If you lay your parts flat, I don't see how you could be meeting the 15 to 30 degree angle requirement.

That's my two cents anyhow.

thanks

Terry Tomt
- Auburn, Washington



Q. Once again, it is all in the interpretation. It can be inferred from ASTM B117 [affil. link] that the test methods are intended to be applied to flat panels. Statements such as "dominant surface" and "parallel to principal direction" make much more sense to flat or mostly flat sheets than they do to cylinders. Also, the spec references Practice D609, which ONLY references flat panels. I can prove that equal amounts of surface area is within 15° to 30° of vertical regardless of the mounting angle as long as the pin is mounted at or below the 15° to 30° angle. What would be the procedure if a spherical object was to be tested? I feel the "unless otherwise specified" clauses should be utilized here.

Russell Radant
- Danielson, Connecticut, USA
2006




Q. Is a specimen supported at 90 degrees from the vertical enduring a harsher testing condition than a specimen supported between 15 and 30 degrees from the vertical?
Thanks

Michelle Shea
- Philadelphia
April 25, 2012


A. From the standpoint that you no longer have a significant surface you have twice as much area to look at.
Since it is vertical, it does not have the condensation running down the inclined face, so it would NOT be as stringent as what the spec calls for.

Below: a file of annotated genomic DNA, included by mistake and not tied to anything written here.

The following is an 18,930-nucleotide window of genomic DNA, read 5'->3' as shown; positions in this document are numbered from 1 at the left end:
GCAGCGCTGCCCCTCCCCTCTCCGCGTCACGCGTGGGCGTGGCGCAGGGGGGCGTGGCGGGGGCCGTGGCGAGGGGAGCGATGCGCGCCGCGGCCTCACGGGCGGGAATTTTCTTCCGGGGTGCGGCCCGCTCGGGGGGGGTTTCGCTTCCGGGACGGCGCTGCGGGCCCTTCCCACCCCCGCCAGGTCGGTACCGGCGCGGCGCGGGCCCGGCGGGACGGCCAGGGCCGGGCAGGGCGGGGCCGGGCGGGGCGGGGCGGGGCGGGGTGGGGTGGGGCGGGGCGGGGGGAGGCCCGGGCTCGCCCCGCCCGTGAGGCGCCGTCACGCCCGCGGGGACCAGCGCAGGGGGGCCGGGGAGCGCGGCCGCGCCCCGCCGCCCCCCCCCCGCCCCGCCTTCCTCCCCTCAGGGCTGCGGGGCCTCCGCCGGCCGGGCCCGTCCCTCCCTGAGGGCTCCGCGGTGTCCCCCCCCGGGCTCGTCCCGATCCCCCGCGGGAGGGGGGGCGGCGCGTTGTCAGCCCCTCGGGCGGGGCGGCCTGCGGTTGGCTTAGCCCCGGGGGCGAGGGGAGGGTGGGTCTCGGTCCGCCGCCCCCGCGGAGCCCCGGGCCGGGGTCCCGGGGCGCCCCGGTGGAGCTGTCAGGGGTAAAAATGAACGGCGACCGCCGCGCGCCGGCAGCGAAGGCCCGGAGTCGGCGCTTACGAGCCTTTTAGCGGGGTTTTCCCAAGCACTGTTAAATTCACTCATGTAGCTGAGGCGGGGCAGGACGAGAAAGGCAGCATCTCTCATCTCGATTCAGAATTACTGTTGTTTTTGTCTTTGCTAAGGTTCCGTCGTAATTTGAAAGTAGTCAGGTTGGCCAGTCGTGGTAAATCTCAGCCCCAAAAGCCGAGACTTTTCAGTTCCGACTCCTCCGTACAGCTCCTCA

James Watts
- Navarre, Florida


A. Good day Michelle.
The nature of the salt spray test is to subject the specimen to salt fog as a condensate. The lesser incline will produce a situation where "beads" of condensate will run off the specimen at a faster rate than a specimen at say 30 degrees,where the bead has a chance to "sit".
Chromic acid anodize test panels are by far the most difficult to pass at an incline of only 6 degrees and @ 336 hrs., as the anodize thickness is far thinner than other anodize processes. An example is Cadmium test panels @ 15-30 degrees where the thickness is usually two times greater or IVD panels (aluminum on steel) @ 15-30 degrees for 672 hrs.
Hope this helps.

Eric Bogner
- Toronto Canada



Q. So it more difficult to pass if the condensation is running off (instead of staying on or sitting on the specimens)?

Michelle Shea [returning]
- Philadelphia, Pennsylvania


simultaneous

A. Yes, this would be the same as "residence time". Further the more surface area that is exposed to the ultra fine droplets of solution FALLING out of the air will contribute to a greater amount of salt on the panel.

James Watts
- Navarre, Florida


A. Good day Michelle.
Let me re-phrase. The greater the angle that a panel sits at will cause the salt condensate to remain longer on the surface, thereby causing more of a corrosion effect, say at 15-30 degrees. The lesser the angle, or more perpendicular, 6 degrees,the salt condensate will remain a shorter time on the surface, thereby causing a lesser corrosion effect.
Again, hope this helps.

Eric Bogner
- Toronto, Canada